Common Air Pollutants

Common air pollutants can be classified into two groups – primary and secondary air pollutants. When an air pollutant causes harmful effects as it is after emitting from the source, is known as a primary pollutant.  But when an air pollutant does not emit from the source directly but forms from the reaction of other primary pollutants, it is known as a secondary pollutant. Example of a secondary pollutant is ground level ozone. It is formed from the chemical reaction of primary air pollutants volatile organic compounds (VOCs) and NOx in the presence of sunlight.

Common Air Pollutants - Their Origin and Effects:

Carbon Monoxide:

Carbon monoxide is a colorless, odorless gas that can be lethal when inhaled in large amounts. Fuel combustion of vehicles and engines generates carbon monoxides. The greatest sources of carbon monoxides to outdoor air are cars, trucks, other vehicles and various machineries that burn fossil fuels. Carbon monoxide can build up indoor environment as well generating from space heaters, gas stove, furnaces or other fuel burning appliances. Breathing a high concentration of carbon monoxides reduces oxygen level to the blood and can cause dizziness, confusion, unconsciousness and death (

Carbon Dioxide:

Carbon dioxide is a green house gas released extensively by engines and power plants. It has been accumulating in the earth’s atmosphere and directly contributing to green house effect, global warming and climate change.

Ground Level Ozone:

Ground level ozone is a secondary air pollutant and is generated by chemical reactions between nitrogen oxides (NOx) and volatile organic compounds (VOC) in the presence of sunlight. Major source of NOx and VOC are industries, power plants, motor vehicle emission etc. Ground level ozone creates ‘Smog’, a brown color fog in the lower level of the atmosphere. Ozone can cause a variety of health problems including chest pain, coughing, throat irritation, and airway inflammation etc. It can worsen bronchitis, asthma and other related lung conditions.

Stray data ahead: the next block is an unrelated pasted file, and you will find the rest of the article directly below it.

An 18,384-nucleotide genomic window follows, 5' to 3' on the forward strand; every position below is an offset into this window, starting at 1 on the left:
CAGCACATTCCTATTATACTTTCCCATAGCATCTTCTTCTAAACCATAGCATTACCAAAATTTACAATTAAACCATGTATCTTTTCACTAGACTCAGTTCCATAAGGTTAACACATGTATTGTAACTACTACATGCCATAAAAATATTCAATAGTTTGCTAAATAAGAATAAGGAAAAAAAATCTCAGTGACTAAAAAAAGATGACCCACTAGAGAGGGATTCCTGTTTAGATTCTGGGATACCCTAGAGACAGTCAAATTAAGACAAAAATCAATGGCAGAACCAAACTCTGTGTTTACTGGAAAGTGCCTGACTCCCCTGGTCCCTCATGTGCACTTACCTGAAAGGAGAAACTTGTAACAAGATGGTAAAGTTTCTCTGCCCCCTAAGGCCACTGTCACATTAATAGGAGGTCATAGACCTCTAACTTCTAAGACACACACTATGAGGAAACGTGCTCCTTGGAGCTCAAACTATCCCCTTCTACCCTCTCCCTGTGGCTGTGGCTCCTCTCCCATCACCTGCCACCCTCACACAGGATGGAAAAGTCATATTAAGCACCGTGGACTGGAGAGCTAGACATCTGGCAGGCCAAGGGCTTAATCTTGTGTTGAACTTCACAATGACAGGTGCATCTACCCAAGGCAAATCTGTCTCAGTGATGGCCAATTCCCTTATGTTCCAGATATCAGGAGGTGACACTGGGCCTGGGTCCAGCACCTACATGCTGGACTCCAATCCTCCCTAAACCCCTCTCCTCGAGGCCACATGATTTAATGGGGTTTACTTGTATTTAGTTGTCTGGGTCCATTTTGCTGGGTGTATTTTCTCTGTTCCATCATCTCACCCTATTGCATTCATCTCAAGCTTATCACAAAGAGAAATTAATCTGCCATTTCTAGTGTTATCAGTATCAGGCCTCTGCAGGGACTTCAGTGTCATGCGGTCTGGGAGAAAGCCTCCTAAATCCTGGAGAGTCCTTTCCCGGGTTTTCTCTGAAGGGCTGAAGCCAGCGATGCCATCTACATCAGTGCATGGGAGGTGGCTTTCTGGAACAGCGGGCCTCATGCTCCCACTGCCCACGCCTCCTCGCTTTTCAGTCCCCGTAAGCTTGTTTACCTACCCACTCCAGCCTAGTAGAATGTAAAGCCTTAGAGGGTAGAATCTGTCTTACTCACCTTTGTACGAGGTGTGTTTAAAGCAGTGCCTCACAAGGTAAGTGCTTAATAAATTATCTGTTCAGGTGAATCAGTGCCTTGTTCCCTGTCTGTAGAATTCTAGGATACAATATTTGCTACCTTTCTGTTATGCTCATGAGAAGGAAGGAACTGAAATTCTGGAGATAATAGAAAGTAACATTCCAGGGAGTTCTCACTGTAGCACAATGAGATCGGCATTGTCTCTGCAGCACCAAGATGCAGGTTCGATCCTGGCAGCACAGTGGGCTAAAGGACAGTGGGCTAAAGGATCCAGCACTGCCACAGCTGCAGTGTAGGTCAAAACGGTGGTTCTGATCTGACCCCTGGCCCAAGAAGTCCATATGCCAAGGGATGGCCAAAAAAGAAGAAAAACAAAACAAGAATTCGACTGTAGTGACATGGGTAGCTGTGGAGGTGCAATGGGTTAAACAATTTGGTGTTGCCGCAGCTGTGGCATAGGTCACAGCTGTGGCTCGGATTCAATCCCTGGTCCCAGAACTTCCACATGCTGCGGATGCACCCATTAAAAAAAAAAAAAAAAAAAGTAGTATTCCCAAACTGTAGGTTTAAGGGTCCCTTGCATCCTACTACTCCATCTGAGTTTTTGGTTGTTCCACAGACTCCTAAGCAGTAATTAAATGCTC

Nitrogen Oxides (NOx):

Nitrogen oxides are a group of highly reactive gases also known as oxides of nitrogen. They are usually generated from the burning of fossil fuel. The major sources of NOx are emissions from cars, trucks, buses, power plants etc. NOx contributes in creating smog and acid rain which cause very harmful condition to the environment. Also NOx creates health problem like breathing difficulties, wheezing, coughing and other respiratory problems. It also worsens existing respiratory diseases like asthma.

Sulfur Dioxide:

One of the common air pollutants is Sulfur Dioxide. It is a harmful air pollutant that gets generated from the fossil fuel combustion (especially that has high sulfur content) at different industries and power plants. It can emit from natural sources like volcanoes as well. It makes breathing difficult, harms respiratory system and worsens existing condition like asthma. At high concentrations, sulfur dioxide can harm trees and plants by damaging foliage and decreasing growth (  

Particulate Matter (PM):

Particulate matters (PM) are mixture of solid particles like dust, dirt, soot etc. and liquid droplets like water vapor found in the air. They are produced from fossil fuel combustion like burning of coal, wood, diesel etc. They are also generated from construction sites and coverless deserted soil surfaces. In cities, emission from cars and vehicles are a major source of particulate matters. They can deposit on lung surfaces and can cause inflammation, respiratory problems and worsen existing conditions.

Lead (Pb):

Lead, a toxic heavy metal is considered a major air pollutant and its common sources are ore and metals processing industries, waste incinerators, lead-acid battery manufacturers, lead smelters, etc. Lead can adversely affect the nervous system, kidney function, immune system, reproductive and developmental systems and the cardiovascular system, depending on the level of pollution. Vulnerable populations are infants and young children as they are sensitive to even low levels of lead, which may cause behavioral problems, learning deficiency and lowered IQ in them (EPA.Gov).  

Go to What is Air Pollution

Go to Causes of Air Pollution

Go to Air Pollution Effects

Go to Air Pollution Facts 

Go to Air Pollution Solutions

Discover more about common air pollutants here

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